According to The American Farm Bureau Federation, the cost of your Thanksgiving Day Dinner has decreased by 44 cents this year compared to last year.
"The cost of this year's meal, at less than $5 per serving remains an excellent value for consumers. America's farm and ranch families are honored to produce the food from our nation's land for family Thanksgiving celebrations," AFBF President Bob Stallman said in a statement announcing results of AFBF's annual Thanksgiving meal survey.
This is the American Farm Bureau Federation's 29th annual informal price survey and includes all the traditional trimmings on your holiday table including the most revered – a 16-pound turkey.
"This year we can be thankful that Thanksgiving Dinner, a special meal many of us look forward to all year, will not take a bigger bite out of our wallets," said John Anderson, AFBF's deputy chief economist.
"Most Americans will pay about the same as last year at the grocery store for a turkey and all the trimmings. Slightly higher turkey production for much of the year coupled with an increase in birds in cold storage may be responsible for the moderate price decrease our shoppers reported," he said.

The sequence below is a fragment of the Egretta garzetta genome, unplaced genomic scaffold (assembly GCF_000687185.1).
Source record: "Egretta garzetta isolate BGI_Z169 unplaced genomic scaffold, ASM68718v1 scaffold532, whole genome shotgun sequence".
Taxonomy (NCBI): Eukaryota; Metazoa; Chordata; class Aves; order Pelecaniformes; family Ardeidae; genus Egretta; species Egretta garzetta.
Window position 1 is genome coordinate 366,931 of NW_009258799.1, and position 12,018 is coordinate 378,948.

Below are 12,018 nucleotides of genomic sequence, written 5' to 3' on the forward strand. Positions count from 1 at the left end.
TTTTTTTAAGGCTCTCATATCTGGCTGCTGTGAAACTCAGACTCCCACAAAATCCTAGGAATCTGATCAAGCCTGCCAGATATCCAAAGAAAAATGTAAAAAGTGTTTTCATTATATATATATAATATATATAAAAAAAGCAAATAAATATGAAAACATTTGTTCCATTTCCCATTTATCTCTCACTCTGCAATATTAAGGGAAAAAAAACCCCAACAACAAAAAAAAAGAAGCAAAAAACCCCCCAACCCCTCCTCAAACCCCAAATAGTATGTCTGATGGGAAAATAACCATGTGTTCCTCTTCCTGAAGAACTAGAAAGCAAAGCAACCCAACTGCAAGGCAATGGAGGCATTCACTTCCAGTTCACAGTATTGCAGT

Other items that declined in price slightly included a dozen brown-n-serve rolls, green peas, fresh cranberries, a half pint of whipping cream and pre-made pie shells. While some items on the table and needed for preparation of the meal did increase in price, such as sweet potatoes, a gallon of whole milk and a 30-ounce can of pumpkin pie mix, the average cost of the Thanksgiving day meal has remained around $49 since 2011.
The American Farm Bureau completes this survey every year in an attempt to inform consumers that they still have unparalleled access to food. Since everyone thinks about food at Thanksgiving, it is a great time to catch their attention about food prices.